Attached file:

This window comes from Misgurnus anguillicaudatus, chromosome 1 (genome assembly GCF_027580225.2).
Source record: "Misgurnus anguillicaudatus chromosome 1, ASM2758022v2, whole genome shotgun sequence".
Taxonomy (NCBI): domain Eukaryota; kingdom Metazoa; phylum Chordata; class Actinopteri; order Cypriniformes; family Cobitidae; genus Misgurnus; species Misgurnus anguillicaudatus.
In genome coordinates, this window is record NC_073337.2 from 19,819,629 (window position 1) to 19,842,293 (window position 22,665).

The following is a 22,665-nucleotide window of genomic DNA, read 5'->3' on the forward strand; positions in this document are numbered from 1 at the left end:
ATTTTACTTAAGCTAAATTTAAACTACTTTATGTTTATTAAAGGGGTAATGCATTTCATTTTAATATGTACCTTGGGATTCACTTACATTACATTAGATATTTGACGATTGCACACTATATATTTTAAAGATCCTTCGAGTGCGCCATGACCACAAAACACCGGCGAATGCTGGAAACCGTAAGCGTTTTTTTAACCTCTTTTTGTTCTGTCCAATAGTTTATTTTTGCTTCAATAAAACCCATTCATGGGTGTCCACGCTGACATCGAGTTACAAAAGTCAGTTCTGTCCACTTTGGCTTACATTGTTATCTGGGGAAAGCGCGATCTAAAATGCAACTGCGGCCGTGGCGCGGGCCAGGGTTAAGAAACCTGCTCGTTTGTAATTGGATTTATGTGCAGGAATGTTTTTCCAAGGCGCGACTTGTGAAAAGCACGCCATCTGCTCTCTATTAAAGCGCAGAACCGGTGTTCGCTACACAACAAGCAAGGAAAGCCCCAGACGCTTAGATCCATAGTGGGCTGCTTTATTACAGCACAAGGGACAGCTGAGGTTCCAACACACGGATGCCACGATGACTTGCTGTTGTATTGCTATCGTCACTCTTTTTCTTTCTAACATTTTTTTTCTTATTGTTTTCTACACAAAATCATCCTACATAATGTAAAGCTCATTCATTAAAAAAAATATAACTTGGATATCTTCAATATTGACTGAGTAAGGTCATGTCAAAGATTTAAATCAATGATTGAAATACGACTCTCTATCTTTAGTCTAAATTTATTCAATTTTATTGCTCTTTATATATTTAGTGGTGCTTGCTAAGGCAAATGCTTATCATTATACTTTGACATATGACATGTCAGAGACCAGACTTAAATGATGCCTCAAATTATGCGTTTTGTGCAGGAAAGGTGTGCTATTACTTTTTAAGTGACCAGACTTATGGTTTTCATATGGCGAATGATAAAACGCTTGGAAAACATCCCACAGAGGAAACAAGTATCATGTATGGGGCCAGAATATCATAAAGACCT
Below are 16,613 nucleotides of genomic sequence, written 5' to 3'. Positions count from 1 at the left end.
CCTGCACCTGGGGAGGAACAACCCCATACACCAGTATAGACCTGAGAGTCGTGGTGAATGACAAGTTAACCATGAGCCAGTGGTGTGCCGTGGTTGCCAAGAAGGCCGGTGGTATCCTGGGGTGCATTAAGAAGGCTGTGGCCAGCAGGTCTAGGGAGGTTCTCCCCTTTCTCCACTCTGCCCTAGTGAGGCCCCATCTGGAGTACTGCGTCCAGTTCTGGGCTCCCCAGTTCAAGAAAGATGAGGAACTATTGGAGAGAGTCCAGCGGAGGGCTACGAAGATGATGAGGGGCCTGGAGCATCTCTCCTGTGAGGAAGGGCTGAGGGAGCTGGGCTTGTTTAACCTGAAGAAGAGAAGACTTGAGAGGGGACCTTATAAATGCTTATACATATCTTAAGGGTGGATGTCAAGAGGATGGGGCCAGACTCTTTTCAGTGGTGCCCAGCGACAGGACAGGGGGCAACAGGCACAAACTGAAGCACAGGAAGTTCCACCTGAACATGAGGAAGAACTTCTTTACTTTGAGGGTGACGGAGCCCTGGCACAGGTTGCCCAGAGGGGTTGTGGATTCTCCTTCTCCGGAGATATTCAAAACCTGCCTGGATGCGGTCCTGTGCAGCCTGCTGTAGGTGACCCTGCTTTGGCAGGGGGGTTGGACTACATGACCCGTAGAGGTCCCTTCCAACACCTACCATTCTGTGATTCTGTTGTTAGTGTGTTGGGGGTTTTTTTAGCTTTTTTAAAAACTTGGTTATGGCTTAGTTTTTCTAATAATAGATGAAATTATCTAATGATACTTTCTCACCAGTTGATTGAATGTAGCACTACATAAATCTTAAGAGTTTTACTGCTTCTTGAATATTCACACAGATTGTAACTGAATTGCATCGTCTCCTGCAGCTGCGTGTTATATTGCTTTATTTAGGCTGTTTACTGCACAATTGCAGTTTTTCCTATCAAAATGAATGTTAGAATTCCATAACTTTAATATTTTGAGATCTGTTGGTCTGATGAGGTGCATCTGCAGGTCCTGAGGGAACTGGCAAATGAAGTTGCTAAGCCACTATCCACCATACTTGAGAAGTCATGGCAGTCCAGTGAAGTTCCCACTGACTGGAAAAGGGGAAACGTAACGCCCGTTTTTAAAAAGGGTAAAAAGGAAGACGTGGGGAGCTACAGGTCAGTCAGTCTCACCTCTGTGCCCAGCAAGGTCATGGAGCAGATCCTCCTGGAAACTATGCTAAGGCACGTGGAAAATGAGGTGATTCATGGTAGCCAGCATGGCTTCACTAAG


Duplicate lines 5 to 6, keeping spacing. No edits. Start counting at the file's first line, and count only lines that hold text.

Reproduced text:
The following is a 22,665-nucleotide window of genomic DNA, read 5'->3' on the forward strand; positions in this document are numbered from 1 at the left end:
ATTTTACTTAAGCTAAATTTAAACTACTTTATGTTTATTAAAGGGGTAATGCATTTCATTTTAATATGTACCTTGGGATTCACTTACATTACATTAGATATTTGACGATTGCACACTATATATTTTAAAGATCCTTCGAGTGCGCCATGACCACAAAACACCGGCGAATGCTGGAAACCGTAAGCGTTTTTTTAACCTCTTTTTGTTCTGTCCAATAGTTTATTTTTGCTTCAATAAAACCCATTCATGGGTGTCCACGCTGACATCGAGTTACAAAAGTCAGTTCTGTCCACTTTGGCTTACATTGTTATCTGGGGAAAGCGCGATCTAAAATGCAACTGCGGCCGTGGCGCGGGCCAGGGTTAAGAAACCTGCTCGTTTGTAATTGGATTTATGTGCAGGAATGTTTTTCCAAGGCGCGACTTGTGAAAAGCACGCCATCTGCTCTCTATTAAAGCGCAGAACCGGTGTTCGCTACACAACAAGCAAGGAAAGCCCCAGACGCTTAGATCCATAGTGGGCTGCTTTATTACAGCACAAGGGACAGCTGAGGTTCCAACACACGGATGCCACGATGACTTGCTGTTGTATTGCTATCGTCACTCTTTTTCTTTCTAACATTTTTTTTCTTATTGTTTTCTACACAAAATCATCCTACATAATGTAAAGCTCATTCATTAAAAAAAATATAACTTGGATATCTTCAATATTGACTGAGTAAGGTCATGTCAAAGATTTAAATCAATGATTGAAATACGACTCTCTATCTTTAGTCTAAATTTATTCAATTTTATTGCTCTTTATATATTTAGTGGTGCTTGCTAAGGCAAATGCTTATCATTATACTTTGACATATGACATGTCAGAGACCAGACTTAAATGATGCCTCAAATTATGCGTTTTGTGCAGGAAAGGTGTGCTATTACTTTTTAAGTGACCAGACTTATGGTTTTCATATGGCGAATGATAAAACGCTTGGAAAACATCCCACAGAGGAAACAAGTATCATGTATGGGGCCAGAATATCATAAAGACCT